2. White grape varieties from Sicily
This is an aromatic grape variety belonging to the Muscat family. It is also known as Moscato d’Alessandria. The name comes from the Arab term for dried grapes and is in fact used in the production of Passito di Pantelleria DOC.
This is an ancient Sicilian grape found in two forms: common white Catarratto and shiny white Catarratto. It is cultivated throughout Sicily, particularly in the western area. It is one of the main indigenous Sicilian vines because it is used as the base to produce Marsala DOC.
This is an ancient grape variety found on this land, where we also find the Sicilian black grape of the same name. It is mainly used in the production of fortified wines such as Marsala.
It is an indigenous grape variety widespread in western Sicily, which has expanded rapidly in recent years. Together with Cataratto and Inzolia grapes, it participates in the composition of Marsala DOC.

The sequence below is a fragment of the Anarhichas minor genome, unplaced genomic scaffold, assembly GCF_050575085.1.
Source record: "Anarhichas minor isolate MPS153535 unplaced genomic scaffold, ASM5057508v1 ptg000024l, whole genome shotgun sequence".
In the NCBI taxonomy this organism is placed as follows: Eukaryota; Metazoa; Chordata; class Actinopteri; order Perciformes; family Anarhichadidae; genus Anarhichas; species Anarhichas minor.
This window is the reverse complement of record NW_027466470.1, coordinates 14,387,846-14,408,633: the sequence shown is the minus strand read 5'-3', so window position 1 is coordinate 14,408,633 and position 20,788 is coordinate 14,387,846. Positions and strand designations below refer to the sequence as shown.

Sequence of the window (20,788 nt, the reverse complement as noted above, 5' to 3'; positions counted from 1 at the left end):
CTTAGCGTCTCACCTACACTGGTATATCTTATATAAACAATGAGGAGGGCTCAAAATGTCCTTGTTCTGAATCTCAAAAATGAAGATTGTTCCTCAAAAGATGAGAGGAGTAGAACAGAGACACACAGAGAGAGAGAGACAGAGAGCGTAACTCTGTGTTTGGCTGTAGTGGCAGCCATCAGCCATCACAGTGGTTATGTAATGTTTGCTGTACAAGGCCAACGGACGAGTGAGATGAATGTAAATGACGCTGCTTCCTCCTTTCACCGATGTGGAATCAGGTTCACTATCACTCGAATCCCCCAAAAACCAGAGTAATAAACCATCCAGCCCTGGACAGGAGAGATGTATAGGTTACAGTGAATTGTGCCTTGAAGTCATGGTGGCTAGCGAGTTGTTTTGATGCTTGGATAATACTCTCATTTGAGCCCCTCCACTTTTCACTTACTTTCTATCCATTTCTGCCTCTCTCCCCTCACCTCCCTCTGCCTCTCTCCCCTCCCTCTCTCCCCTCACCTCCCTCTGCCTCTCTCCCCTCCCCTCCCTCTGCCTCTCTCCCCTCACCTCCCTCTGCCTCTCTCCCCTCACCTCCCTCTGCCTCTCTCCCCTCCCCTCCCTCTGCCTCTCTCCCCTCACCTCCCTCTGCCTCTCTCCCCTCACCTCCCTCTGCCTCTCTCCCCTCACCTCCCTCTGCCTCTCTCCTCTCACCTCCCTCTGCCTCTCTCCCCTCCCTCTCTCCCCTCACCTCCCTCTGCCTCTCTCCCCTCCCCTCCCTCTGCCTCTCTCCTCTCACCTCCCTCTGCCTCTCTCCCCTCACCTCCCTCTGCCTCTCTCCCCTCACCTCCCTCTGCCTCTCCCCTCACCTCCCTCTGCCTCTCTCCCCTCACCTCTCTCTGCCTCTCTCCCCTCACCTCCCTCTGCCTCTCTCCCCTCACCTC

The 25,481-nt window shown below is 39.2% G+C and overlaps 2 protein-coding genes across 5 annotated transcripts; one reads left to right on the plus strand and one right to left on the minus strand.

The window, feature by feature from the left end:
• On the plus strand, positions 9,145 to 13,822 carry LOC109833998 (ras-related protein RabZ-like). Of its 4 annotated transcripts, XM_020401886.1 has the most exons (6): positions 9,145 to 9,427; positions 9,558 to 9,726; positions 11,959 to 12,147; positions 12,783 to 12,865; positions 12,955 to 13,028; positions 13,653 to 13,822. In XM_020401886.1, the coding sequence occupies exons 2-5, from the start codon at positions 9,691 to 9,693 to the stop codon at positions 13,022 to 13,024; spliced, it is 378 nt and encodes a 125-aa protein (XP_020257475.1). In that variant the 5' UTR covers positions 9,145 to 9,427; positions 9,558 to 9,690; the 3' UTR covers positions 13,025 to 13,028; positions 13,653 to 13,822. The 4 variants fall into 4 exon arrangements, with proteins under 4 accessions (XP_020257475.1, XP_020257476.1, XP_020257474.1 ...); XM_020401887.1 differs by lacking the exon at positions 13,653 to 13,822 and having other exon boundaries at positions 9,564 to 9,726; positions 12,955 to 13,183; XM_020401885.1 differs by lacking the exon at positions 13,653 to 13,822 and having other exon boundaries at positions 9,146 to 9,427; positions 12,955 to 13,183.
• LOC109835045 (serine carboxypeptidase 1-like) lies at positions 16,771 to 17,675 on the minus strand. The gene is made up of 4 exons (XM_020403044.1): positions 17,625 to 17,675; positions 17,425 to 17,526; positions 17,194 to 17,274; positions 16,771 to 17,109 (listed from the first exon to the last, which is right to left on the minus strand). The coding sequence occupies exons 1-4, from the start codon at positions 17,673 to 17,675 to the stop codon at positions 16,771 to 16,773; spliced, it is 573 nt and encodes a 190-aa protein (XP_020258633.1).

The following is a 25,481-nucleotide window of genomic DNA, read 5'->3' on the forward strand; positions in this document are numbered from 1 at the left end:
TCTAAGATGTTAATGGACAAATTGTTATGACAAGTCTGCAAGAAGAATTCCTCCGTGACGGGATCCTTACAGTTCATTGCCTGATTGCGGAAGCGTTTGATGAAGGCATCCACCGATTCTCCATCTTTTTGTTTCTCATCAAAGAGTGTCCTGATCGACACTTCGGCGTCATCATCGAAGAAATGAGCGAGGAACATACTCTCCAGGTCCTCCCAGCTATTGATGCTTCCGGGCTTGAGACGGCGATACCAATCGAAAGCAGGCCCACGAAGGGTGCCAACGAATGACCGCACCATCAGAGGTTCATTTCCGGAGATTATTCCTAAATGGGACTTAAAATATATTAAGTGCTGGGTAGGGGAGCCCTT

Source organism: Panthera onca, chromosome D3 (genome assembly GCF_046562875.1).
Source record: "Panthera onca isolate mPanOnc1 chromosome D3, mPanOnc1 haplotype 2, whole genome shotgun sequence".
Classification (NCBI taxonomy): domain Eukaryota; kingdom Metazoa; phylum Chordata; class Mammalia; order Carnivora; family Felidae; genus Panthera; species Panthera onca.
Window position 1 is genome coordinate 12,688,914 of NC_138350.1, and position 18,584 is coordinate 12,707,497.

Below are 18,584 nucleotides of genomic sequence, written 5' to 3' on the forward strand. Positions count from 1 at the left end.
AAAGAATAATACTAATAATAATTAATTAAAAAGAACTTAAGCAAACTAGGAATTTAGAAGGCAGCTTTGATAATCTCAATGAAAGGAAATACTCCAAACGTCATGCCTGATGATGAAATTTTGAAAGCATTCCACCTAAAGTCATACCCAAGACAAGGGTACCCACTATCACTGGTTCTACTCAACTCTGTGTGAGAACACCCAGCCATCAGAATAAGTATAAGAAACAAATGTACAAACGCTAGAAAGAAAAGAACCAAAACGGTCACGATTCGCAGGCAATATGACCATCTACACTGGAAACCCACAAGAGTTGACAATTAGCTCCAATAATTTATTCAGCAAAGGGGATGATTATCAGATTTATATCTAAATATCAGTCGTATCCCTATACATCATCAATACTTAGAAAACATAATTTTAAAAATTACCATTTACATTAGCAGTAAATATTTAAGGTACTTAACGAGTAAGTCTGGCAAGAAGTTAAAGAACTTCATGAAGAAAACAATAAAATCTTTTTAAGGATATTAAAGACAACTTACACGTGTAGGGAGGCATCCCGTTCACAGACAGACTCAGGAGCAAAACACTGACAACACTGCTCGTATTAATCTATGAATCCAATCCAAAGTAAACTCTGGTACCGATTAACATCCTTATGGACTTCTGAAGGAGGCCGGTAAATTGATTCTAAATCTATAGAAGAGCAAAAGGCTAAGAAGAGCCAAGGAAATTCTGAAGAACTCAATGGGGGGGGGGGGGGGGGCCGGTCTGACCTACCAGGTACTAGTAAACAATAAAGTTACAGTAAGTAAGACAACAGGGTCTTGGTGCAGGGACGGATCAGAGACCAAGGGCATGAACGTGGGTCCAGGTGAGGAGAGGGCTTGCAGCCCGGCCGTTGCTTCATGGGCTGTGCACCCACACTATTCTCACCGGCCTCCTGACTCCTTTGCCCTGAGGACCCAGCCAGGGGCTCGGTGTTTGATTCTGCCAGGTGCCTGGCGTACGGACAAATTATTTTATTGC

This Sicilian grape is more precisely called “Grecanico Dorato” and was probably introduced to Sicily by the Greeks. There are two clones, one grown mainly in the Trapanese area and the other in almost all of the island.
It belongs to the Sicilian grapes that are children of the volcano. It is in fact indigenous to Etna and is included in the composition of Etna DOC.
Malvasia di Lipari
A Sicilian grape variety originally brought by the Greeks. Today it is mainly cultivated on the three islands of Lipari, Salina and Vulcano. Malvasia delle Lipari Passito DOC is made from it.
A land for great productions: native Sicilian grapes & beyond!
As we have seen, the island is characterised by many famous Sicilian wineries and an important production deriving from native Sicilian grapes.
But with regard to grape varieties Sicily is a generous land. It offers its space as well as its varied climatic and territorial complexity also to non-native grape varieties.
The national grape varieties widespread in Sicily are the following: Sangiovese, Barbera and Trebbiano. International grapes such as Chardonnay, Cabernet Sauvignon, Merlot, Muller-Thurgau, Pino Nero and Syrah are also cultivated.
Native Sicilian grape varieties are the special feature of Sicilian wine growing tradition!
With Italia Delight, you have the chance to taste and fall in love with Sicilian wine. Choose your wine experience in the best wineries in Sicily and discover the Sicilian grapes that best suit you in this enchanting land! 🍇